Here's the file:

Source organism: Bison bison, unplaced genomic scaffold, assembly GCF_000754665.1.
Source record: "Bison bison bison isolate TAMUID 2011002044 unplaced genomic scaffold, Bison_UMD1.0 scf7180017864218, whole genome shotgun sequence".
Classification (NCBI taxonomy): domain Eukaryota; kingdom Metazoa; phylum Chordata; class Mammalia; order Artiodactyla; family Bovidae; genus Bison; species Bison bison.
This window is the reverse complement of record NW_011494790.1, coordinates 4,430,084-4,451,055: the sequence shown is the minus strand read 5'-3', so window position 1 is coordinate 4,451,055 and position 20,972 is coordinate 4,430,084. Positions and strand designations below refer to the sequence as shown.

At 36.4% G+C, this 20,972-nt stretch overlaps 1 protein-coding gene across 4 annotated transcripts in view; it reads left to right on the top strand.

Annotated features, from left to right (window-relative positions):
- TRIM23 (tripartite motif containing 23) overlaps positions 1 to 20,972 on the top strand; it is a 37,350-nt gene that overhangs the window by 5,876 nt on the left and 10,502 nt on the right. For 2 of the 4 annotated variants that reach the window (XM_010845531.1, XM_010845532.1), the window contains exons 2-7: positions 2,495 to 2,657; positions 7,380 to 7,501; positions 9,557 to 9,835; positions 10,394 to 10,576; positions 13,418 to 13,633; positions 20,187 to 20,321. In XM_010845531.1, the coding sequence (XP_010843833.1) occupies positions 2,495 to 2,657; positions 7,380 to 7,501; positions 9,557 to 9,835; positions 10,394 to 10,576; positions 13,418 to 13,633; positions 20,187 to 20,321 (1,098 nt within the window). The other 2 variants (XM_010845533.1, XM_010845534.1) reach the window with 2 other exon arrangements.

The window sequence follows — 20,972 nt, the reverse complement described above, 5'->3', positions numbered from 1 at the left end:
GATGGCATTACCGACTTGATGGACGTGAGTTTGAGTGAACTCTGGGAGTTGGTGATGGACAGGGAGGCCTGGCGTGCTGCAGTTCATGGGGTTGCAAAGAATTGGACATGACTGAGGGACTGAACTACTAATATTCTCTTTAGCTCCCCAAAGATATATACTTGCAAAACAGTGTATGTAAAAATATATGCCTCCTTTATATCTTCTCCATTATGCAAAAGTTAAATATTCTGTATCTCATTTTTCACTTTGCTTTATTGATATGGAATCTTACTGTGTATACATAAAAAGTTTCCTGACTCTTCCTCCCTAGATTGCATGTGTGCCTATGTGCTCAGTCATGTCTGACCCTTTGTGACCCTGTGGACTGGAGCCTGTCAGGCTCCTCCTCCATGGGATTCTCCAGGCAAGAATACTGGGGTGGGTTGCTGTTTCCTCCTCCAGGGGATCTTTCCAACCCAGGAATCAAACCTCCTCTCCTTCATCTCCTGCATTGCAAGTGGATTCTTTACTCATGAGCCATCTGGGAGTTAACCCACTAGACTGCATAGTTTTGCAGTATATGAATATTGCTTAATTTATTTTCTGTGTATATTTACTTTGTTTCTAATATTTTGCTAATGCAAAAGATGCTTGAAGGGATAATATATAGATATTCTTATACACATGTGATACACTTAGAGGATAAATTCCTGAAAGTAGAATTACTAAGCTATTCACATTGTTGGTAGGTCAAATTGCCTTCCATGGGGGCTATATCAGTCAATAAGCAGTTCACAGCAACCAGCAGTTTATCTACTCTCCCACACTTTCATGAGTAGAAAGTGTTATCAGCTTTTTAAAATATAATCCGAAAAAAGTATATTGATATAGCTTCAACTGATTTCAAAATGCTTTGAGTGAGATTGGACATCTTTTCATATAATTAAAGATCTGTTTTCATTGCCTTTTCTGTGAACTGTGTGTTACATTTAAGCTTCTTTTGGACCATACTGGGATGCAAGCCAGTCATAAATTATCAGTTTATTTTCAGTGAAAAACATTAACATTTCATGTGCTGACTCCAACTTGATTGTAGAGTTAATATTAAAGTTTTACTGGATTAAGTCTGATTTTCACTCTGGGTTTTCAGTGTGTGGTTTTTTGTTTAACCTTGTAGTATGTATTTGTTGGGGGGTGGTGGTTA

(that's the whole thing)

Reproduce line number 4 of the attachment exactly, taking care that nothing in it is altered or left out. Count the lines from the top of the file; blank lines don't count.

This window is the reverse complement of record NW_011494790.1, coordinates 4,430,084-4,451,055: the sequence shown is the minus strand read 5'-3', so window position 1 is coordinate 4,451,055 and position 20,972 is coordinate 4,430,084. Positions and strand designations below refer to the sequence as shown.